Monday, October 30, 2006
Carnegie Council, Quiet Car, and K Street
Two small incidents demonstrate, to me, some of the difficulties we face in foreign policy.
The first was on the way to New York. Amtrak has a "quiet car" where cell phone conversations are forbidden. Over time, they've been forced to take more drastic measures to try to ensure that the car stays quiet--they now have conductors constantly reminding passengers ("this is the quiet car") and signs posted and hanging throughout the car. But in the end the quiet car stays quiet only if passengers self-police themselves. At Baltimore, a gentlemen entered the car. Cell phone rang. Fine, there's a "grace" that most of us extend, you forget to turn it off or put the device in quiet mode. But after two more successive phone calls came in, I turned around, and said simply, this is the quiet car.
Now the section of the car was filled with people most of whom were displaying signs of growing irritation, but I was the one who took the risk that the person might get belligerent or try to make the rest of my train ride unpleasant. Luckily nothing happened, and the car returned to its quiet mode.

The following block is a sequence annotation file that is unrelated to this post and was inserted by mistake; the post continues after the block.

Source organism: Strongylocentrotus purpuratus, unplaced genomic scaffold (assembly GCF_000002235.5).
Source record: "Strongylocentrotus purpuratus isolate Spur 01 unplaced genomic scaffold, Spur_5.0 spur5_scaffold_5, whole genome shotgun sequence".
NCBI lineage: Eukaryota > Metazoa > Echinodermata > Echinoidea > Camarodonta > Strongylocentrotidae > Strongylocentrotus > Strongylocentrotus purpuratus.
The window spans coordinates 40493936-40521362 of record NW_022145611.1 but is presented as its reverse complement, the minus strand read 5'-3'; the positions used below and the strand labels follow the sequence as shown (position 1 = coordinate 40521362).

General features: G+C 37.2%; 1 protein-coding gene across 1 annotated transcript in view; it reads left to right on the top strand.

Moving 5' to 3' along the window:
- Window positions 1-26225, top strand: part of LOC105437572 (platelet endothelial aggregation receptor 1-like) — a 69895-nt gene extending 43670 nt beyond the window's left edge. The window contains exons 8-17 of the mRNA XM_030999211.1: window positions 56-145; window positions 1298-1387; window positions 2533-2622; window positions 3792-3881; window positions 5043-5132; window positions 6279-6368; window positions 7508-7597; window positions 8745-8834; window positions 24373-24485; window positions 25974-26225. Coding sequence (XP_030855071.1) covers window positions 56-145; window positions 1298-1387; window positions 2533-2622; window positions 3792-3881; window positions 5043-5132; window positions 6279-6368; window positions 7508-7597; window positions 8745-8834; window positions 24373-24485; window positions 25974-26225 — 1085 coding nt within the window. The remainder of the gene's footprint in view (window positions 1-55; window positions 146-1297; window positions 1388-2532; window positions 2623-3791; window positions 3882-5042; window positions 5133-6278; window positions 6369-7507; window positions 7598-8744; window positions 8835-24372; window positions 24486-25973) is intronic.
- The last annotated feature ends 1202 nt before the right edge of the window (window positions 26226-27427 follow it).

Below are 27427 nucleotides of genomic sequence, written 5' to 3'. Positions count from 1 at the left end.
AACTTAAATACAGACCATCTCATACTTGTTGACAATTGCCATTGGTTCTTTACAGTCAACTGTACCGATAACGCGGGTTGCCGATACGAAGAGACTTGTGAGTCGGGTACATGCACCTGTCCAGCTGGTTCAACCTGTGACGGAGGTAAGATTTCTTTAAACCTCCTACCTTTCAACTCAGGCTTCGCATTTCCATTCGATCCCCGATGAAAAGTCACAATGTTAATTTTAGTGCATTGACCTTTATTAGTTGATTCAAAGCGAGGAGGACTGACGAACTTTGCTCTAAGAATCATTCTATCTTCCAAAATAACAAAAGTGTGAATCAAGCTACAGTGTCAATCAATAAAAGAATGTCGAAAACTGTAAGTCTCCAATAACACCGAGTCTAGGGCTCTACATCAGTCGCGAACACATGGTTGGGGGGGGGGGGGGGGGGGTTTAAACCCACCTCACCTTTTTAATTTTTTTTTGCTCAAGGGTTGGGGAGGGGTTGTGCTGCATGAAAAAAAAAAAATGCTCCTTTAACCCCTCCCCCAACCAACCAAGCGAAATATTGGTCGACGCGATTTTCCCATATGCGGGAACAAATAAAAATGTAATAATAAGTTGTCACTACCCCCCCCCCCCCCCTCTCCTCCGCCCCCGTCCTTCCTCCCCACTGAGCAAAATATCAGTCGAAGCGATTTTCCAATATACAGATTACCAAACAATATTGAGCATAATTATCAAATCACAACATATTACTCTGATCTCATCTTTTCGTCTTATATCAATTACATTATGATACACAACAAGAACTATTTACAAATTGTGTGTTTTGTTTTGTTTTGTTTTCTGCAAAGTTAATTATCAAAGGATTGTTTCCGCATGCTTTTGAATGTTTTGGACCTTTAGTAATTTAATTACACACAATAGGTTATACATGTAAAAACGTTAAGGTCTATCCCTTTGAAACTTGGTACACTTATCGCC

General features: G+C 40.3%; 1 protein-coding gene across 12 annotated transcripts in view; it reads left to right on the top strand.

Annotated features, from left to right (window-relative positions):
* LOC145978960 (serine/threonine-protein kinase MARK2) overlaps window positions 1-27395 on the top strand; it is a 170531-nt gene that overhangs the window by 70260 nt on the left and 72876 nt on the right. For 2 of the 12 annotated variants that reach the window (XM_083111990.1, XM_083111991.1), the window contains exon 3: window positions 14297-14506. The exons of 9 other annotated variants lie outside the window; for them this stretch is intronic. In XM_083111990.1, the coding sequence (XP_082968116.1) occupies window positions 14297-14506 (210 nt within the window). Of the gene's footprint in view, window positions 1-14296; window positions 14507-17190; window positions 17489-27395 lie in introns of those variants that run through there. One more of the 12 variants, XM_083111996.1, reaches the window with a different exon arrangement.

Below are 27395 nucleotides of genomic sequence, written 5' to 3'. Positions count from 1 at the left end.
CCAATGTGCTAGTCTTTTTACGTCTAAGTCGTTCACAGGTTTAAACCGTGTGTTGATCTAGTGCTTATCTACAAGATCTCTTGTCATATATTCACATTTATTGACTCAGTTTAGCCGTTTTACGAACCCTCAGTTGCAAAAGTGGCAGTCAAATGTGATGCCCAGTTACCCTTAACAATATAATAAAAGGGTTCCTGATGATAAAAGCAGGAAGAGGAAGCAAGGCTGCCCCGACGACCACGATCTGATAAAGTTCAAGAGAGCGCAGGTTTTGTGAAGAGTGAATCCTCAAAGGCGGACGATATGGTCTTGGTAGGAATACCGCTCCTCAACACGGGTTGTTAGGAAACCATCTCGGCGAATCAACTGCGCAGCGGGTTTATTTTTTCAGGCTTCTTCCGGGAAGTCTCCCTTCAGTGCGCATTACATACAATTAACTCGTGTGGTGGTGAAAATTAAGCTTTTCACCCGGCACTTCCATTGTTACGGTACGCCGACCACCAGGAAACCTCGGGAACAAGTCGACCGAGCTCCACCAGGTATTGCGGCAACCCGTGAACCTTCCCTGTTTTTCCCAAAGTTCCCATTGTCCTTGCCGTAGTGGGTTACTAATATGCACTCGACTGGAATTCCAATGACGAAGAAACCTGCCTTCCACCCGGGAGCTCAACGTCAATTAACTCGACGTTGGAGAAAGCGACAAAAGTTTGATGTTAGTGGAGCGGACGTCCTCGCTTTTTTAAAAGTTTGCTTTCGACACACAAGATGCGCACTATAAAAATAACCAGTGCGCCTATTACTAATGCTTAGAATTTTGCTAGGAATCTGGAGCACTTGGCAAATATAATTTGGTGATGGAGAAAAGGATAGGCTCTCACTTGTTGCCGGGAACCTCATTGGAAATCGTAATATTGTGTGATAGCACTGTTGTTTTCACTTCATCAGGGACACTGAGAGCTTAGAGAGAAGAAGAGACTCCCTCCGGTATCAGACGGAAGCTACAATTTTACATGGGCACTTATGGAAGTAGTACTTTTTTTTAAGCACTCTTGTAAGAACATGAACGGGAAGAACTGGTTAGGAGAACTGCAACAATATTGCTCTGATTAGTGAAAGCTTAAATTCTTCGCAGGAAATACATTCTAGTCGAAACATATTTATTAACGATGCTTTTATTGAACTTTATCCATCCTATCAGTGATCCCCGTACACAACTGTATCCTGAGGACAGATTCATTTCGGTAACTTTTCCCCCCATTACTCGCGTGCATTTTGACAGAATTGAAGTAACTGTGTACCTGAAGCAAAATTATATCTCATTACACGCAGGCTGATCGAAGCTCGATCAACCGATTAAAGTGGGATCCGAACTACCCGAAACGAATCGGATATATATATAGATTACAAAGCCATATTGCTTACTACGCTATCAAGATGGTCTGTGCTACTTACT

Two points. First, that America is eroding the basis of the liberal order which rests upon the notion that limited government is sustainable if the citizenry is prepared to self-regulate its behavior. The quiet car will not become economical for Amtrak if it needs to have a conductor on constant cell phone patrol or if the strapped line has to install cell phone jammers to ensure that no one in the car can receive or send on their units. There is no ignorance at work here--people know quite well which car is the quiet car. If we move to a society that unless something is expressly against the law it is allowable, you end up with a much more intrusive government.
Second, people (and states) are prepared to let determined rule breakers slide in order to minimize confrontation. Since I was going to New York to talk about North Korea and Iran, it seemed fitting.
The second observation: despite having signal lights, they now have to deploy two traffic police at K and 17th Sts NW to direct traffic because drivers will not obey the law about not blocking intersections and yielding to pedestrians. So the traffic light, which a century ago was touted as a labor-saving and cost-saving device is now irrelevant since we need two human police officers to direct traffic because drivers will not allow their behavior to be regulated by the light.
Traffic as metaphor for foreign policy?
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